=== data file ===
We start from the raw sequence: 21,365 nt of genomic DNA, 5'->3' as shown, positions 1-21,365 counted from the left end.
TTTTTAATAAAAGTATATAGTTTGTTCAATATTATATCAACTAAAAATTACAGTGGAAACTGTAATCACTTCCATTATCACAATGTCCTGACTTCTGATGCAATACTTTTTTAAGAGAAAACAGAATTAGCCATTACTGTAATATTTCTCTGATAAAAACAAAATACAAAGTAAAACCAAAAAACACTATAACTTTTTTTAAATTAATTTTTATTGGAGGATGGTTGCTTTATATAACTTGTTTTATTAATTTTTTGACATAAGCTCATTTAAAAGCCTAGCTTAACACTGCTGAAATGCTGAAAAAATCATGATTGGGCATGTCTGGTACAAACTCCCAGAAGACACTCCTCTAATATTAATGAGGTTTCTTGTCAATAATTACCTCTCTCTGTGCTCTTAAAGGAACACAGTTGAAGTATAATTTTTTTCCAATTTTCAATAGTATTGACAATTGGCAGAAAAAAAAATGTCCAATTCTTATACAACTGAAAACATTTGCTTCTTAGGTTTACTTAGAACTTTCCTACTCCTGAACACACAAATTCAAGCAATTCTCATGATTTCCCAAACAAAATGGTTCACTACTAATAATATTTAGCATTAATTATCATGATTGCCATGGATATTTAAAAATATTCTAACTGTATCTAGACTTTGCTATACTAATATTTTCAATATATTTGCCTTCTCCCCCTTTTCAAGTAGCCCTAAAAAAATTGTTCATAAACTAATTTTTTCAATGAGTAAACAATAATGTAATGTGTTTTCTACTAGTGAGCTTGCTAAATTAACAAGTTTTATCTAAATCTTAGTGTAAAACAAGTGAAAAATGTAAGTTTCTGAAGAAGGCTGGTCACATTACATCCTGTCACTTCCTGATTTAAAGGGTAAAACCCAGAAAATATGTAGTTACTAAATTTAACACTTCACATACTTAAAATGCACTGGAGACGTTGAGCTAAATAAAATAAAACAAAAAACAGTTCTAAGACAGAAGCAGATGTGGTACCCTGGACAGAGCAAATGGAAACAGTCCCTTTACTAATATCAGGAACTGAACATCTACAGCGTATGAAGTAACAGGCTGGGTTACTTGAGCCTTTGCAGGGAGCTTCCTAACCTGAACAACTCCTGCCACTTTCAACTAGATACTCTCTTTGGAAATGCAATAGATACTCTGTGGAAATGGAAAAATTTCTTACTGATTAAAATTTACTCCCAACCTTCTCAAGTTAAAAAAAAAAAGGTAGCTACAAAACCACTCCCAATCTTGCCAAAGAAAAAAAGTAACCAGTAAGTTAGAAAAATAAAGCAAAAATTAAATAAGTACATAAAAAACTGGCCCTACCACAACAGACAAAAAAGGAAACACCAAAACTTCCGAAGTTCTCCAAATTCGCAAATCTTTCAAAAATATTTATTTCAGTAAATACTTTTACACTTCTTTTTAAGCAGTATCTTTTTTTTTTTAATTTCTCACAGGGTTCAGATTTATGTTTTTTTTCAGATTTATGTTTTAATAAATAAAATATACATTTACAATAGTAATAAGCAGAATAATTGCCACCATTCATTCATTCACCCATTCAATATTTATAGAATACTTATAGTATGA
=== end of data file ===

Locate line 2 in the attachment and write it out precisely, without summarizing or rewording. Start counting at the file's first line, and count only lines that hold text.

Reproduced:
TTTTTAATAAAAGTATATAGTTTGTTCAATATTATATCAACTAAAAATTACAGTGGAAACTGTAATCACTTCCATTATCACAATGTCCTGACTTCTGATGCAATACTTTTTTAAGAGAAAACAGAATTAGCCATTACTGTAATATTTCTCTGATAAAAACAAAATACAAAGTAAAACCAAAAAACACTATAACTTTTTTTAAATTAATTTTTATTGGAGGATGGTTGCTTTATATAACTTGTTTTATTAATTTTTTGACATAAGCTCATTTAAAAGCCTAGCTTAACACTGCTGAAATGCTGAAAAAATCATGATTGGGCATGTCTGGTACAAACTCCCAGAAGACACTCCTCTAATATTAATGAGGTTTCTTGTCAATAATTACCTCTCTCTGTGCTCTTAAAGGAACACAGTTGAAGTATAATTTTTTTCCAATTTTCAATAGTATTGACAATTGGCAGAAAAAAAAATGTCCAATTCTTATACAACTGAAAACATTTGCTTCTTAGGTTTACTTAGAACTTTCCTACTCCTGAACACACAAATTCAAGCAATTCTCATGATTTCCCAAACAAAATGGTTCACTACTAATAATATTTAGCATTAATTATCATGATTGCCATGGATATTTAAAAATATTCTAACTGTATCTAGACTTTGCTATACTAATATTTTCAATATATTTGCCTTCTCCCCCTTTTCAAGTAGCCCTAAAAAAATTGTTCATAAACTAATTTTTTCAATGAGTAAACAATAATGTAATGTGTTTTCTACTAGTGAGCTTGCTAAATTAACAAGTTTTATCTAAATCTTAGTGTAAAACAAGTGAAAAATGTAAGTTTCTGAAGAAGGCTGGTCACATTACATCCTGTCACTTCCTGATTTAAAGGGTAAAACCCAGAAAATATGTAGTTACTAAATTTAACACTTCACATACTTAAAATGCACTGGAGACGTTGAGCTAAATAAAATAAAACAAAAAACAGTTCTAAGACAGAAGCAGATGTGGTACCCTGGACAGAGCAAATGGAAACAGTCCCTTTACTAATATCAGGAACTGAACATCTACAGCGTATGAAGTAACAGGCTGGGTTACTTGAGCCTTTGCAGGGAGCTTCCTAACCTGAACAACTCCTGCCACTTTCAACTAGATACTCTCTTTGGAAATGCAATAGATACTCTGTGGAAATGGAAAAATTTCTTACTGATTAAAATTTACTCCCAACCTTCTCAAGTTAAAAAAAAAAAGGTAGCTACAAAACCACTCCCAATCTTGCCAAAGAAAAAAAGTAACCAGTAAGTTAGAAAAATAAAGCAAAAATTAAATAAGTACATAAAAAACTGGCCCTACCACAACAGACAAAAAAGGAAACACCAAAACTTCCGAAGTTCTCCAAATTCGCAAATCTTTCAAAAATATTTATTTCAGTAAATACTTTTACACTTCTTTTTAAGCAGTATCTTTTTTTTTTTAATTTCTCACAGGGTTCAGATTTATGTTTTTTTTCAGATTTATGTTTTAATAAATAAAATATACATTTACAATAGTAATAAGCAGAATAATTGCCACCATTCATTCATTCACCCATTCAATATTTATAGAATACTTATAGTATGA